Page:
A Baby Squirrel and a Little White Lie

14 08 2009

Please read the text before scrolling down.

Something I’m about to tell is you not true. Read the next paragraph, look at the next two photos and try to figure it out.

I rescued a dear little squirrel this week. AJ found him, separated from his mother, emaciated and inches from death. Although we were working, I scooped the little baby up and fed him some half & half. Once he got a few drops of liquid in and got warmed up (he was cold to the touch), he began to move around and look for a place to hide.

I brought him home, and inside (despite AJ’s directive that he remain outdoors). He was so cute and helpless that I couldn’t imagine letting him fall prey to cats or fire ants.

Isn’t he adorable? Although I didn’t give him an official name I did call him “Little Sweetie”.


He stayed with us for two days, as I arranged placement with a person who does small animal rescue and rehabilitation. Although I would have loved to raise this cute little squirrel and release him in our yard, I knew this was impossible with my schedule, and the fact that we live in an RV. Not to mention that the cats would make short work of a tame squirrel.

He is quite smart and quickly learned the routine. I taught him to drink baby formula from a dish. Although he was very shy and preferred to stay tucked away in his washcloth nest, he would wax brave and assertive when it was time to eat. When rousted, he would run around in my hands, sniffing and nuzzling in an attempt to nurse. Once I got him used to drinking from the dish, he would go straight to it and excitedly lap up the formula. As soon as he was finished, he would try to snuggle up in my hand or his washcloth, where he would begin bathing himself until he was all clean. How adorable it was to watch him rub his tiny little paws over his face, pushing his ears forward and fluffing up his fur.

Next, I had to help him go to the bathroom with a damp piece of tissue. He was still so young that he hadn’t learned to go on his own, yet. What a way to start a life! After this routine he always went to sleep. Many times I watched him doze off in my palm as I marveled at how tiny, soft and delicate he was.


OK, I hope you don’t hate me for the fib I have told you. Just like “Little Sweetie” washed up after every meal, it’s time for me to come clean.

AJ did discover this baby rodent on the brink of starvation. I did rescue the helpless creature and nurse it back to health. And the description is accurate, except for one detail:

Little Sweetie has a secret…


He’s a baby rat!


Does the fact that he has a bald tail make him any less endearing? I don’t think so. After all, a squirrel is just a bushy tailed rat with good PR.

When AJ told me he had found a “mouse” trapped in a bus tub in the stock room of one of our accounts I knew that I would be the one to rescue it. I truly expected to find a healthy mouse and release it out by the dumpster. Although I worked in pest control, and am responsible for putting contracts on the lives of many rodents, I still don’t have the heart to take their lives. My philosophy is to make your place impenetrable to creatures and deny them the opportunity to enter. AJ’s philosophy is “It’s a frickin rat!”, only he didn’t use the nice version of the word. He has since vowed to stop bringing creatures to my attention. This is one promise I hope he breaks.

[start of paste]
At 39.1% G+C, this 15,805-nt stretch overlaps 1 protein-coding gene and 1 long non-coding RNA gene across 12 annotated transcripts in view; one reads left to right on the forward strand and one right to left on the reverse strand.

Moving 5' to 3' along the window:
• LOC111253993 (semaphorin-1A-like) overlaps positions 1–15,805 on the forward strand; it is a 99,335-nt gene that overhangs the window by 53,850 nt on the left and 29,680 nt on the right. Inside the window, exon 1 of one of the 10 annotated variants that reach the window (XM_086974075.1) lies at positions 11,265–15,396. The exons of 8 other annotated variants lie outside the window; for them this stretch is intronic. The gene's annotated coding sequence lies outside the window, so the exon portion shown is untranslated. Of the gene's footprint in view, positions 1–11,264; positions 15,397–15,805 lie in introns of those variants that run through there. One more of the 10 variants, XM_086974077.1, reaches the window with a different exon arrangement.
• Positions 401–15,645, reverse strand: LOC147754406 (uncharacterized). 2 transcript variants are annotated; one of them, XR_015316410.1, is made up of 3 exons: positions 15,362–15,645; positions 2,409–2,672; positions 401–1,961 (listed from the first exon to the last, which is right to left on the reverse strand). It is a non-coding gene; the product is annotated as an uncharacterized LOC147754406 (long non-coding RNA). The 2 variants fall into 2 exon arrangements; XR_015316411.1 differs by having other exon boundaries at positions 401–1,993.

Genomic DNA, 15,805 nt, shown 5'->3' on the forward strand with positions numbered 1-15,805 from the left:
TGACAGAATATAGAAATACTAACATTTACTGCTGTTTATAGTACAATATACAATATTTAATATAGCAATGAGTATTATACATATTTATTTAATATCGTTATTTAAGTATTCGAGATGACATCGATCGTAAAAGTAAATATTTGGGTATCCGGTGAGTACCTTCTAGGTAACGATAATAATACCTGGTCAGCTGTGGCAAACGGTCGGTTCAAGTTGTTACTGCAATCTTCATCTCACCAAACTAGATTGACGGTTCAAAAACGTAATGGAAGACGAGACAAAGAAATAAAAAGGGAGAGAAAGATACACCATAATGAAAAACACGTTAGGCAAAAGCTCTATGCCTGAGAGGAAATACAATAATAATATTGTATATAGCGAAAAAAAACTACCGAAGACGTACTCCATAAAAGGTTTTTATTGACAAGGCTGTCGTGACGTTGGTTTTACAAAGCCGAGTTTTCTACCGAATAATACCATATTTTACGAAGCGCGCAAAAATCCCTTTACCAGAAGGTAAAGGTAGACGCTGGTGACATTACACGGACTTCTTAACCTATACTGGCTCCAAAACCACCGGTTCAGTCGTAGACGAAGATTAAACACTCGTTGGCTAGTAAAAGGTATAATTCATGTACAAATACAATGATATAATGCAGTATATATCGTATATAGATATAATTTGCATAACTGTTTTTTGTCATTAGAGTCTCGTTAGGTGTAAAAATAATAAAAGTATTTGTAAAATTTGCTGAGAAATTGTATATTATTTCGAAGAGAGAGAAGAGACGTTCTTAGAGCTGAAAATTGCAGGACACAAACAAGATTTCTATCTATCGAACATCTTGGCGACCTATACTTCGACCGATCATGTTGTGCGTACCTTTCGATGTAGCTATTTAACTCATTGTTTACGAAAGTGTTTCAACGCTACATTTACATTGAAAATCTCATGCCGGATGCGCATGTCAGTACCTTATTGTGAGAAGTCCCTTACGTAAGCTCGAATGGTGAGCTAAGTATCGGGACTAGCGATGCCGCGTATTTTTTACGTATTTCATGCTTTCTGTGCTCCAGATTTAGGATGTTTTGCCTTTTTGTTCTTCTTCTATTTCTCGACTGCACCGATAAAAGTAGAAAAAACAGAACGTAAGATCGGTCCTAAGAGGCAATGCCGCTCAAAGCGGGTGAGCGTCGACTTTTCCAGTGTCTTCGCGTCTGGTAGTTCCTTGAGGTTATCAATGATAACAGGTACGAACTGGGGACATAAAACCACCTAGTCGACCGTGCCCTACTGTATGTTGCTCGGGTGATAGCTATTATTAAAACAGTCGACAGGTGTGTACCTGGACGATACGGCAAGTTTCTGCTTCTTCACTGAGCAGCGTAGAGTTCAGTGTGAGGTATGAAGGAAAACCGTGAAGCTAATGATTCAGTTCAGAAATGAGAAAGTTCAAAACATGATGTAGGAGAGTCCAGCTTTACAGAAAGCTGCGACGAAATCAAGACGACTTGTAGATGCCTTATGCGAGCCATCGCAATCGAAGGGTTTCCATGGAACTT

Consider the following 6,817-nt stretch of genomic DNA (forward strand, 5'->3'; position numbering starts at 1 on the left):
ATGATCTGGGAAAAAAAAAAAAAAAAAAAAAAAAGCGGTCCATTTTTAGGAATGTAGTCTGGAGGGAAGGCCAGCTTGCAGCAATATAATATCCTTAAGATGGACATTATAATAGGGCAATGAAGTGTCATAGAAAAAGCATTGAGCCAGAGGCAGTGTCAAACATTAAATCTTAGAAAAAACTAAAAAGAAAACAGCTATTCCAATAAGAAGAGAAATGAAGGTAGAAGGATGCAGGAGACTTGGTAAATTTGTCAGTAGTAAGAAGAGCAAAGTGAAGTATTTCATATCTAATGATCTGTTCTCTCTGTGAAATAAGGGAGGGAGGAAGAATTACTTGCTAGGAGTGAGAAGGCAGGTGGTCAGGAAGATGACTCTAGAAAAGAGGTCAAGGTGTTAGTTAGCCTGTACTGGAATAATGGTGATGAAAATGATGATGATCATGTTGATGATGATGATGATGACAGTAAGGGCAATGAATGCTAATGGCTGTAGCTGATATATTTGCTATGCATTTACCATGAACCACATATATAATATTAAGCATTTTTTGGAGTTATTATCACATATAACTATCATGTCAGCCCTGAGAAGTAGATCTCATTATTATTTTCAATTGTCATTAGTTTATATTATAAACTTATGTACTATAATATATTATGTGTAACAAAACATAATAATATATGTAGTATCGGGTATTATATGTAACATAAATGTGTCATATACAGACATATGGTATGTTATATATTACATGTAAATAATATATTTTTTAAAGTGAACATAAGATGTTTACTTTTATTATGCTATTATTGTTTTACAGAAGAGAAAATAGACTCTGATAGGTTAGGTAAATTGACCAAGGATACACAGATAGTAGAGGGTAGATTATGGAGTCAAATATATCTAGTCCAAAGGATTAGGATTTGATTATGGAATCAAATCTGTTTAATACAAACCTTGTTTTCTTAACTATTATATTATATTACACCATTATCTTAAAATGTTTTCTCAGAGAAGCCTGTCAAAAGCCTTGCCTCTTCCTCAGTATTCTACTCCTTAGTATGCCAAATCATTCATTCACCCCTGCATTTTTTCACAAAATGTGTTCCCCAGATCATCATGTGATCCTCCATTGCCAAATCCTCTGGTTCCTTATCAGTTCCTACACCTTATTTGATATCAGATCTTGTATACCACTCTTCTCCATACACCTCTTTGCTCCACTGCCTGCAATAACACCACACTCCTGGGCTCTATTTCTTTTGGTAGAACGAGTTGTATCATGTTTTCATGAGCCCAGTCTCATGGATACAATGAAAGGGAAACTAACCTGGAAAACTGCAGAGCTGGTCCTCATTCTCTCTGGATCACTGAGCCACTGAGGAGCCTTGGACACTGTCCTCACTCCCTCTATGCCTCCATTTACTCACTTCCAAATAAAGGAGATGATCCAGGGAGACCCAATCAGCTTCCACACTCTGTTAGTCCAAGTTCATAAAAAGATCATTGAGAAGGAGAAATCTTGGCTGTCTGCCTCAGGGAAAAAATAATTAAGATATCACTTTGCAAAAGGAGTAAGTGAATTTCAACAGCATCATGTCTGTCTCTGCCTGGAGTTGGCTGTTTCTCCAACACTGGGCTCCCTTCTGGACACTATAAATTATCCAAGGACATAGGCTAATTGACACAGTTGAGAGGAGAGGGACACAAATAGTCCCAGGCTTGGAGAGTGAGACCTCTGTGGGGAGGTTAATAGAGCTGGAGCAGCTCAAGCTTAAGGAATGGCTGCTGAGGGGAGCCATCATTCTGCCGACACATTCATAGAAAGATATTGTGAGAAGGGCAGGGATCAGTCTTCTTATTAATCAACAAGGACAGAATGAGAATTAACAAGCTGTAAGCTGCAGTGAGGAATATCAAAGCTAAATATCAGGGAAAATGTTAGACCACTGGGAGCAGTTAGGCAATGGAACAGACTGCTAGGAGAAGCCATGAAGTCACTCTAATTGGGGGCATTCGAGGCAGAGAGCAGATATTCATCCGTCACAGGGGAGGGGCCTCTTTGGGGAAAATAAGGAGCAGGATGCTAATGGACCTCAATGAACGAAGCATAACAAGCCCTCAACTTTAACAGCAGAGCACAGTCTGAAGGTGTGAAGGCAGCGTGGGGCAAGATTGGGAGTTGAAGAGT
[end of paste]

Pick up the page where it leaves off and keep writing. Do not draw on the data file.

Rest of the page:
When I found this little guy stretched out in the bottom of a bus tub I knew there was no way I could sentence him to death. He must have been trapped for days and seemed to have given up all hope of escaping. He put up no resistance when I picked him up and actually looked at me with such pathetic eyes that I had no choice but to help him. Although he was the size of a mouse, I knew that he was actually a baby rat. I’m fairly certain that he is a Roof Rat (Rattus rattus), also know as Tree Rat, Ship Rat, Brown Rat or Black Rat.

The sleek agile Roof Rats and their chunky, slower cousins the Norway Rats are both commensal rodents; meaning that they have evolved to live alongside humans. Although they can carry disease, smell bad and can be quite destructive, I can’t help but admire them for their intelligence and ingenuity. Lab rats or “Fancy Rats” (bred as pets) are actually the same species as the Norway Rats which cause such a nuisance when they make their way into your home uninvited.  But rats also serve a valuable purpose to the human race. Think of the millions of lives saved by these creatures and their service in medical testing. It’s all a matter of perspective.

Roof Rats are quite capable of surviving in nature, and since they are well established and are not going away any time soon, I plan to release Little Sweetie once he is big enough to live on his own. Perhaps he will make it, perhaps he won’t, but at least I can sleep easy knowing that he didn’t die a long and miserable death trapped in a plastic tub.

“Little Sweetie” washing up.


For now, he is staying with Jessica at Angel Rats Rescue in Palm Bay. I was fortunate to find her nearby and willing to take responsibility for him until he grows up.

Jessica Botts (founder of Angel Rats Rescue) is devoted to rescuing rats and other creatures. She provides them with clean, ample accommodations where they get plenty of socialization and handling. I am certain that my tiny friend is in good hands and look forward to the day when I can pick him up and release him with more of his own kind. Don’t worry…I won’t let him go near your house:)

Follow Up:

I have been in contact with Jessica, and she has decided to keep him as a permanent resident. She has named him “Jack”.  I’ve since heard some good news that roof rats can make very fine pets. I look forward to watching his progress.

Also, if you are a fan of domestic rats or have a rat question check out RatFanClub at yahoo groups.

Follow Up #2:

Jack is a girl!